Completing the Columbia canal and improving our flood-plain management must be a top priority. It has been four years since the flood, and the Columbia canal is still in disrepair. This is due mostly in part to poor planning and execution. Floodplain management is an environmental necessity and an economic driver. Improving flood infrastructure saves our waterways from heavy pollution and rapid stormwater runoff. It is economical because it protects urban development and residential homeowners.

Better communication and collaboration should be pursued within the City of Columbia departments and with state agencies to address infrastructure needs. Increased planning and communication with the South Carolina Department of Transportation regarding roads and Department of Health and Environmental Control for the water and sewer systems are just two examples to expand collaboration.

The need for effective public transportation will continue to grow. The city must be supportive of the innovative strategies that the COMET is proposing and be willing to invest in public access.

With the hire of the new Executive Director of the COMET, the have become more innovative and have enhanced transportation systems that haven’t been addressed in over a decade. The city must be willing to invest in these strategies. One example, where the city has failed, is the Soda Cap Connector. West Columbia invested $10K, Cayce invested $6K, the City of Columbia invested nothing. If we want new initiatives, we have to invest in them. We must be willing to look at these equitable investments with a long-term perspective, knowing that they will provide economic growth in the future.

Columbia does not have an intermodal facility to include Amtrak, Greyhound, and COMET. This would be an asset to the city in multiple facets. If bureaucracy stands in the way, we will lose this opportunity too. Columbia must adopt the mentality that public transit is of utmost importance to everyone. It is a necessity for some individuals to get to work, buy groceries, and make a living. For others, it should be seen as a joyful alternative to other transportation methods when available.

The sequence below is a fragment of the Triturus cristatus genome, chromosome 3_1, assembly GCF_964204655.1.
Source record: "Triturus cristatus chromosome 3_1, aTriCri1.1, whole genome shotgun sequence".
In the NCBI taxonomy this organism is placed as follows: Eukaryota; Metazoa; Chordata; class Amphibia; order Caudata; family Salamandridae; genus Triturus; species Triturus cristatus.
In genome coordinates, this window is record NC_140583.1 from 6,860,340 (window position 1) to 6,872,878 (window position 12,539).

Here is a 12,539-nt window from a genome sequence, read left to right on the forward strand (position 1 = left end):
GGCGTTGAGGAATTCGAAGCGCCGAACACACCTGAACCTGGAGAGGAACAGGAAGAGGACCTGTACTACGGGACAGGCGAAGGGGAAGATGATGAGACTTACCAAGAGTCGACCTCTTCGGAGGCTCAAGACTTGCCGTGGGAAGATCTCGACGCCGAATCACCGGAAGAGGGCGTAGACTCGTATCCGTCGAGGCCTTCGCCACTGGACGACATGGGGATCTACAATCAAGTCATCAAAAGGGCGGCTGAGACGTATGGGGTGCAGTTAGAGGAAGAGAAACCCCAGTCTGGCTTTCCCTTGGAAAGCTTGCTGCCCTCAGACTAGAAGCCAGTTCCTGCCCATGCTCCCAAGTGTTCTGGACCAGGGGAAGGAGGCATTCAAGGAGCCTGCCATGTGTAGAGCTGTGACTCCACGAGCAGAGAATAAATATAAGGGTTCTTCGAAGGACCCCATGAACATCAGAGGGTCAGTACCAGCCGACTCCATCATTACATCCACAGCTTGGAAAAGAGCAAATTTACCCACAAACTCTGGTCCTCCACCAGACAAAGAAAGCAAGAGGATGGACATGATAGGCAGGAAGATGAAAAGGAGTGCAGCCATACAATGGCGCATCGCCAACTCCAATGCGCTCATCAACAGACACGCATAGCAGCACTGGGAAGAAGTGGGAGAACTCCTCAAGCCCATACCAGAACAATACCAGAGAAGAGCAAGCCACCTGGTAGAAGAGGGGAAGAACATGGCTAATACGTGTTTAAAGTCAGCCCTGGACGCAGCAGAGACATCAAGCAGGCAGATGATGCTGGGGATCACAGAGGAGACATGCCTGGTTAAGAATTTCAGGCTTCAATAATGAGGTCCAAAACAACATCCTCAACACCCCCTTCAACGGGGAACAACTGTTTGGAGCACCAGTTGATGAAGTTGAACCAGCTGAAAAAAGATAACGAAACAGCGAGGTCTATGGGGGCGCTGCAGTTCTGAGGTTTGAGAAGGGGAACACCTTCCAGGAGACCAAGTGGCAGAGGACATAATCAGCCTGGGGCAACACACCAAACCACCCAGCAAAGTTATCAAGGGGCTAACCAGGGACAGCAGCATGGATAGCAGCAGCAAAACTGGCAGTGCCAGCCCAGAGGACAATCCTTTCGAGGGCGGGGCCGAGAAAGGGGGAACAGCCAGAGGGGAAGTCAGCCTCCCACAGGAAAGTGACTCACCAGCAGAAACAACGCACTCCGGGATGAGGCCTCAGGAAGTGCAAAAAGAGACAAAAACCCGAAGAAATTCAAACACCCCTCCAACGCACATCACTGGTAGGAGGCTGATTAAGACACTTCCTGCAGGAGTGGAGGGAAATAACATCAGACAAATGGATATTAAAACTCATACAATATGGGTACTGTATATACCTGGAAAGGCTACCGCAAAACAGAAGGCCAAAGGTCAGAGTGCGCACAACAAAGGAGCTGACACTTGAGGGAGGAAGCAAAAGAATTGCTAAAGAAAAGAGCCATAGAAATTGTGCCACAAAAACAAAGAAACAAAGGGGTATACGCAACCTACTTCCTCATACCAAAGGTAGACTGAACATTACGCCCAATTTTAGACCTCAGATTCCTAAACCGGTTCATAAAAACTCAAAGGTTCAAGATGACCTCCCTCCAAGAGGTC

Columbia must recognize that investing in complete streets is not only equitable, it is safer and economically enhancing. Complete Streets are important because they provide low-cost solutions to improve connectivity and make the city more livable for every single person. Many are tired of the city preaching equity but then claiming there is no funding or solution. The reality is that we are not pursuing funding that is available or collaborating with organizations that progress this type of infrastructure.

Riverfront Development, Green Spaces & Parks

Our river is not only an amazing natural resource, it also lends itself as a city attraction for outdoor ventures and riverfront development. Much like Austin, TX, Knoxville, TN, and Greenville, SC, it is possible to place waterway protections at the forefront, while still developing for the future.

We should:

  • Incentivize businesses to develop along the riverfront to encourage riverfront development and bring in more business revenue to the city.
  • Work in conjunction with waterway experts to ensure that we are meeting standards and protecting waterways. Greenville is a great example of a city that has developed on a clean and thriving waterfront.
  • Utilize a multitude of riverfront development resources including Riverlife’s Guide to Riverfront Development, Three Rivers Park Design Guidelines, Stromwater is the Communicator, Three Rivers Public Art Strategy in conjunction with our local experts in the field, such as Congaree River Keepers and Gills Creek Watershed Association.

According to experts, riverfront development has the potential to feature the riverfront as the front door to the city; showcase the river’s history; engage with the water; increase accessibility to ecosystems, urban development, and neighborhoods; and, repair and enhance the environment. Multiple studies have shown that the “economics of place” are extremely important in attracting and retaining talent. Investing in the riverfront is just one example of economics of place.